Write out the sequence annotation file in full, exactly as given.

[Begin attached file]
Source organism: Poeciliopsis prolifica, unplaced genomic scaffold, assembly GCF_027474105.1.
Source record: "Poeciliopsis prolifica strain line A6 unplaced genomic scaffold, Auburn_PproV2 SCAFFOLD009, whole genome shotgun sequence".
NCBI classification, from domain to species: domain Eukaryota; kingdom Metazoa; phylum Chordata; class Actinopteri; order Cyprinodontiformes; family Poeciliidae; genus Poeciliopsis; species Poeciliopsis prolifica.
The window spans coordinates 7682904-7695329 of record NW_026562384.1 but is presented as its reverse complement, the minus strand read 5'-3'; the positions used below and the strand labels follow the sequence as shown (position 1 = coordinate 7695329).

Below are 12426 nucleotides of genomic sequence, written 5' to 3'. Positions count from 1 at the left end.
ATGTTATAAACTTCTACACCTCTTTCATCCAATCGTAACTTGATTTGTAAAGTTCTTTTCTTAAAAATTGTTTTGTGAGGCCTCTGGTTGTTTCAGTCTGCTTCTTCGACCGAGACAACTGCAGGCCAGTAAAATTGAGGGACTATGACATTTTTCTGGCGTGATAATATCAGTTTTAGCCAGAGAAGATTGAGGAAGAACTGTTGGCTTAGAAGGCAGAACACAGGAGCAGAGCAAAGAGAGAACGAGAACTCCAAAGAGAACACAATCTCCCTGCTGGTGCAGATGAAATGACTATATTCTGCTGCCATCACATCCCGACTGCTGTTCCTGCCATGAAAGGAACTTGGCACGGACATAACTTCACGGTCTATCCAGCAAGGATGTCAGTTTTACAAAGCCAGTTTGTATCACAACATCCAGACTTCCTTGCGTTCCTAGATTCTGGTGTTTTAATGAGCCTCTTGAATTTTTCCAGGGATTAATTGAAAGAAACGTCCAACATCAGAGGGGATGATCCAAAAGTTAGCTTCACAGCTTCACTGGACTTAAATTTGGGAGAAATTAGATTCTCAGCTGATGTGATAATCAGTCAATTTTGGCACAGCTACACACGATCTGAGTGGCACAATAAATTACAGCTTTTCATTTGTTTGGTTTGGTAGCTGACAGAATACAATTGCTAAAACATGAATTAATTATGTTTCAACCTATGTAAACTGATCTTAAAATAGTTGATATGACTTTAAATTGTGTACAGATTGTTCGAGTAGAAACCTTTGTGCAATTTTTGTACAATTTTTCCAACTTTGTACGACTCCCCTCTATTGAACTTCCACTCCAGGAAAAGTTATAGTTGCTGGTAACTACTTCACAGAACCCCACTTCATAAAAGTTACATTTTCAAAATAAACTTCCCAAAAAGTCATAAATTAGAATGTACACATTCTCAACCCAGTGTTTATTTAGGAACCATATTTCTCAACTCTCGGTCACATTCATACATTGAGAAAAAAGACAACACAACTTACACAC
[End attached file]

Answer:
Source organism: Poeciliopsis prolifica, unplaced genomic scaffold, assembly GCF_027474105.1.
Source record: "Poeciliopsis prolifica strain line A6 unplaced genomic scaffold, Auburn_PproV2 SCAFFOLD009, whole genome shotgun sequence".
NCBI classification, from domain to species: domain Eukaryota; kingdom Metazoa; phylum Chordata; class Actinopteri; order Cyprinodontiformes; family Poeciliidae; genus Poeciliopsis; species Poeciliopsis prolifica.
The window spans coordinates 7682904-7695329 of record NW_026562384.1 but is presented as its reverse complement, the minus strand read 5'-3'; the positions used below and the strand labels follow the sequence as shown (position 1 = coordinate 7695329).

Below are 12426 nucleotides of genomic sequence, written 5' to 3'. Positions count from 1 at the left end.
ATGTTATAAACTTCTACACCTCTTTCATCCAATCGTAACTTGATTTGTAAAGTTCTTTTCTTAAAAATTGTTTTGTGAGGCCTCTGGTTGTTTCAGTCTGCTTCTTCGACCGAGACAACTGCAGGCCAGTAAAATTGAGGGACTATGACATTTTTCTGGCGTGATAATATCAGTTTTAGCCAGAGAAGATTGAGGAAGAACTGTTGGCTTAGAAGGCAGAACACAGGAGCAGAGCAAAGAGAGAACGAGAACTCCAAAGAGAACACAATCTCCCTGCTGGTGCAGATGAAATGACTATATTCTGCTGCCATCACATCCCGACTGCTGTTCCTGCCATGAAAGGAACTTGGCACGGACATAACTTCACGGTCTATCCAGCAAGGATGTCAGTTTTACAAAGCCAGTTTGTATCACAACATCCAGACTTCCTTGCGTTCCTAGATTCTGGTGTTTTAATGAGCCTCTTGAATTTTTCCAGGGATTAATTGAAAGAAACGTCCAACATCAGAGGGGATGATCCAAAAGTTAGCTTCACAGCTTCACTGGACTTAAATTTGGGAGAAATTAGATTCTCAGCTGATGTGATAATCAGTCAATTTTGGCACAGCTACACACGATCTGAGTGGCACAATAAATTACAGCTTTTCATTTGTTTGGTTTGGTAGCTGACAGAATACAATTGCTAAAACATGAATTAATTATGTTTCAACCTATGTAAACTGATCTTAAAATAGTTGATATGACTTTAAATTGTGTACAGATTGTTCGAGTAGAAACCTTTGTGCAATTTTTGTACAATTTTTCCAACTTTGTACGACTCCCCTCTATTGAACTTCCACTCCAGGAAAAGTTATAGTTGCTGGTAACTACTTCACAGAACCCCACTTCATAAAAGTTACATTTTCAAAATAAACTTCCCAAAAAGTCATAAATTAGAATGTACACATTCTCAACCCAGTGTTTATTTAGGAACCATATTTCTCAACTCTCGGTCACATTCATACATTGAGAAAAAAGACAACACAACTTACACAC